November 11 , 2011 An event at Chicago’s O’Hare Airport reported this week is one that Veterans can appreciate. Customs and Border Protection agents working in the airport’s cargo area detected a live military flare in the mail, averting what officials described as a potential catastrophic event.
The Vietnam War-era device, identified as an M49A1 phosphorous trip flare was discovered as it passed through the busy facility.
U.S. Customs supervisor, Brian Bell said he did not know whether the package that contained the device would have been routed onto a passenger or cargo plane.
After spotting the contraband in the mail, Customs agents contacted the sender for more details. The man told agents he bought the device online and then re-sold it to a buyer in Japan, where the package was en route to.
The Customs and Border Protection agents said there was no evidence to suggest the intent to harm. However, law enforcement officials are investigating the incident.
Purchases of dangerous military weapons designed to harm, openly for sale on e-Bay and other auction web sites are not as uncommon as you may think. Often the items are listed as war memorabilia or collectables. Other illegal weapons, such as knives, pepper spray, metal handgrenade replicas, and stun guns make the headlines from time to time. Perhaps the most notable attempt to sell an item prohibited by law occured earlier this year.
A Filipino foreign national, Henson Chua started an online auction on e-bay from Manila in May of 2010 selling parts from a RQ-11B Raven unmanned spy drone. The highest bid of $13,000 was made by an undercover investigator for the Department of Homeland Security.
According to the indictments, an agent of Homeland Security Investigations posing as a potential buyer, corresponded with Chua over several months about selling the plane and discussed how best to smuggle it out of the country. Chua proved it is possible to send a Raven’s nose cone through the U.S. Postal Service and its stabilizer tail through FedEx without any problem, using PayPal.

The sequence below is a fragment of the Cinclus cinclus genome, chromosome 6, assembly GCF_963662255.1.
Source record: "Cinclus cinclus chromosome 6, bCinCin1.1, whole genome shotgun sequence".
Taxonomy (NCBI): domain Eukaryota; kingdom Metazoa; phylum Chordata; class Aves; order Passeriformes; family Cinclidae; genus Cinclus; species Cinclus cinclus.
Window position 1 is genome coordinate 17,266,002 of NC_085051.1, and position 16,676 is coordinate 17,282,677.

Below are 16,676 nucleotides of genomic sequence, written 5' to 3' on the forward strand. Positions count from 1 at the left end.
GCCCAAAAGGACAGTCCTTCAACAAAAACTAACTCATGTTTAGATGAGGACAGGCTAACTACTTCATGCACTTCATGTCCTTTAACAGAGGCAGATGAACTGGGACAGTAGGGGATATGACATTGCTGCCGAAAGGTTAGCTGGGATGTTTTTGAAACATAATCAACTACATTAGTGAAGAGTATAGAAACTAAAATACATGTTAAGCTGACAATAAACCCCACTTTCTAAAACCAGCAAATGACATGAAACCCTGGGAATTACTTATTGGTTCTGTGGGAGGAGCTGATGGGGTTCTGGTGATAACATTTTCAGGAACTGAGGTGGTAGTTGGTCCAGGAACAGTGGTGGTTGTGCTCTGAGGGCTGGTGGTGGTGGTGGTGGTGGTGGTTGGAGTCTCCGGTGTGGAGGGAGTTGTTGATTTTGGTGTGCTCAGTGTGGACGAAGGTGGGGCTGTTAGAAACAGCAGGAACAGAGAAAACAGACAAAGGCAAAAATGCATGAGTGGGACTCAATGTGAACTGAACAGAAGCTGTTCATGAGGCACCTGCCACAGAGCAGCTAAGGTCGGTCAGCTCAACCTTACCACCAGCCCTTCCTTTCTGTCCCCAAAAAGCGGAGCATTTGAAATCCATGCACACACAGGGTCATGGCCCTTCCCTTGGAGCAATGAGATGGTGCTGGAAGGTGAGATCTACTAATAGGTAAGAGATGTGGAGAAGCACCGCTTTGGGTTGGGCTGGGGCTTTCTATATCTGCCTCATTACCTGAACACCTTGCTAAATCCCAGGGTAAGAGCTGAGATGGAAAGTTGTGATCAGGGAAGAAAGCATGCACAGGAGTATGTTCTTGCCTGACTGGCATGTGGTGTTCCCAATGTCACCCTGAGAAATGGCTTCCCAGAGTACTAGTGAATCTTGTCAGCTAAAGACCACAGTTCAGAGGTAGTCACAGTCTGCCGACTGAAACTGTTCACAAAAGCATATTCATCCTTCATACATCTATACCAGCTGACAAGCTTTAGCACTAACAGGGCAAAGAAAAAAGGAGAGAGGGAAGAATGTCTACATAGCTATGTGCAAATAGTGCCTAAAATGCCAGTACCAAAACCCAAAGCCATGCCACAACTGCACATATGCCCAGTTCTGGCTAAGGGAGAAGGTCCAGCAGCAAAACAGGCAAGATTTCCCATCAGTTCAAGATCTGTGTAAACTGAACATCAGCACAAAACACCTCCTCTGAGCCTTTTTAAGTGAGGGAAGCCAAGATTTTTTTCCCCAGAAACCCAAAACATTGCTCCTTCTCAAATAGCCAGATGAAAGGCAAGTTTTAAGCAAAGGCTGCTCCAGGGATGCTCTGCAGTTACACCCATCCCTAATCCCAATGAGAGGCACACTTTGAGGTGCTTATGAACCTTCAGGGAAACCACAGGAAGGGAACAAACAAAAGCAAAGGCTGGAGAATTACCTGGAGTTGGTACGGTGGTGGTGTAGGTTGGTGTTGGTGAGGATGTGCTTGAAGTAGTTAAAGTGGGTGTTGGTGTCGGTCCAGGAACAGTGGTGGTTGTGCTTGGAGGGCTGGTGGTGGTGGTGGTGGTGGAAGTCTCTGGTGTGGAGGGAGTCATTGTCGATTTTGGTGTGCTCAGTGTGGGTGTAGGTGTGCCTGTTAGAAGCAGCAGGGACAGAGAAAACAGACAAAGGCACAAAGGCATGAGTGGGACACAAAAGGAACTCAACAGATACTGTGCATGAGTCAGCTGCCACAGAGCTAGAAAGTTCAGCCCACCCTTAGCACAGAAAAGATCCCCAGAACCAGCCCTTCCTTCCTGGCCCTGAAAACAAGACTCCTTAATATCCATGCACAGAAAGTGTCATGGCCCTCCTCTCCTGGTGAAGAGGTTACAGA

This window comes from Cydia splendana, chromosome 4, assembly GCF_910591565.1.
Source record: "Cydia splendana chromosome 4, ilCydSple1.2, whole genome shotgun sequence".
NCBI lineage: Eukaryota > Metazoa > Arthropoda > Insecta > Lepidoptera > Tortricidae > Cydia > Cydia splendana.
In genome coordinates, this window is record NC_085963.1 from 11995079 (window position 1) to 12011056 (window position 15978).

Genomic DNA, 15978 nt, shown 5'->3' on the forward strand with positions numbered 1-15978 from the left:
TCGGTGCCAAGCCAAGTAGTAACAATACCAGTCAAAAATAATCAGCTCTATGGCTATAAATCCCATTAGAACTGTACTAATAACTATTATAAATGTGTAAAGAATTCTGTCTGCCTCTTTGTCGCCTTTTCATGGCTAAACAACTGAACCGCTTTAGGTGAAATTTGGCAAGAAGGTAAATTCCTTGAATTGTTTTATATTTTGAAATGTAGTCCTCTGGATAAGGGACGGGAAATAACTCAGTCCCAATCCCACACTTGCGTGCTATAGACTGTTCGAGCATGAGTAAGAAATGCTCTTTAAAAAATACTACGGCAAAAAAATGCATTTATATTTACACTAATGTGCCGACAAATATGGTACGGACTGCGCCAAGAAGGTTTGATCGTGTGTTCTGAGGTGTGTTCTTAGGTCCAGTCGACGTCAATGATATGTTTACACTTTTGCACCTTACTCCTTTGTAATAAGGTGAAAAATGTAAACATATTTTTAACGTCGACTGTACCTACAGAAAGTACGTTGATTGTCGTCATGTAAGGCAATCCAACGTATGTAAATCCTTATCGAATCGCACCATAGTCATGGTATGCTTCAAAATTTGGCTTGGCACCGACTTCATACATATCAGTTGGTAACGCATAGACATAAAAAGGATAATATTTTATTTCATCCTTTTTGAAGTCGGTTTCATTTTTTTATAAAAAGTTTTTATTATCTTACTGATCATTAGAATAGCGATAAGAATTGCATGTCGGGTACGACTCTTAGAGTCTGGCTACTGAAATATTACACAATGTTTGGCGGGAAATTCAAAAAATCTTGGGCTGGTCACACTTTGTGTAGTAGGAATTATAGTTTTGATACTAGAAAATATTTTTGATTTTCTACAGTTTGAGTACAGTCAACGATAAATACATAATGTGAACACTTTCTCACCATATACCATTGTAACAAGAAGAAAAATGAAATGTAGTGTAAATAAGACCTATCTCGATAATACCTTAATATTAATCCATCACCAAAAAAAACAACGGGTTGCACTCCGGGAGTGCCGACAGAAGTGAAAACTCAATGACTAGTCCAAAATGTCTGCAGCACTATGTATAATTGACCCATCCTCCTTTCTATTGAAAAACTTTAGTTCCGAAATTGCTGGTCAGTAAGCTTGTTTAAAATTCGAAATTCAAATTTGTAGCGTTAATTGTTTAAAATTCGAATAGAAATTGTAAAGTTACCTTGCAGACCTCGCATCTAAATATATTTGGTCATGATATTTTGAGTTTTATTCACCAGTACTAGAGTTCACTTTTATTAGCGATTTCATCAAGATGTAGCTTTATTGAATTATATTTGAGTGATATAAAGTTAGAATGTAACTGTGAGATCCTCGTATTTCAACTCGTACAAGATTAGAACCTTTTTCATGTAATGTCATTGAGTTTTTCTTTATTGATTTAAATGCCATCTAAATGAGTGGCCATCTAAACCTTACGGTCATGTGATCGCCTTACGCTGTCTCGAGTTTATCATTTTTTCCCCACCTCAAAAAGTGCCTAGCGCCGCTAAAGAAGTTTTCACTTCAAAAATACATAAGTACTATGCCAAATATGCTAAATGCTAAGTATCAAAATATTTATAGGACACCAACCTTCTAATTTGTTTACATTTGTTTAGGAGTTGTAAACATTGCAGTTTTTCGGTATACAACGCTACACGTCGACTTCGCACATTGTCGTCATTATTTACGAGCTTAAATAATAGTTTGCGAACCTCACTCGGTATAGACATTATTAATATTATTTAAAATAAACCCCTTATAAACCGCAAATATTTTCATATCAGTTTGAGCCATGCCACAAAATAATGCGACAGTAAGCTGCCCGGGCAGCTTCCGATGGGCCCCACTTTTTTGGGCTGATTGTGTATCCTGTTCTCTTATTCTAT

Chua was in the U.S. on a visa when he was arrested in Los Angeles on February 10. The indictment refers to a “co-conspirator” in the U.S. who relayed the drone parts to Chua’s undercover purchaser. He pleaded guilty in U.S. District court in Tampa on July 28, 2011 to illegal arms sales and smuggling the UAV from the Philippines into the U.S, a violation of The Arms Control Export Act.
On Tuesday, U.S. District Judge James Moody Jr. sentenced Chua to three years of probation and a fine of $13,000 for trying to sell an imported drone on eBay.
As for where Chua got the drone, in e-mails to undercover investigators, he said the drone came from a Philippine government auction. However, the Department of Defense says they determined that it belonged to the U.S. government.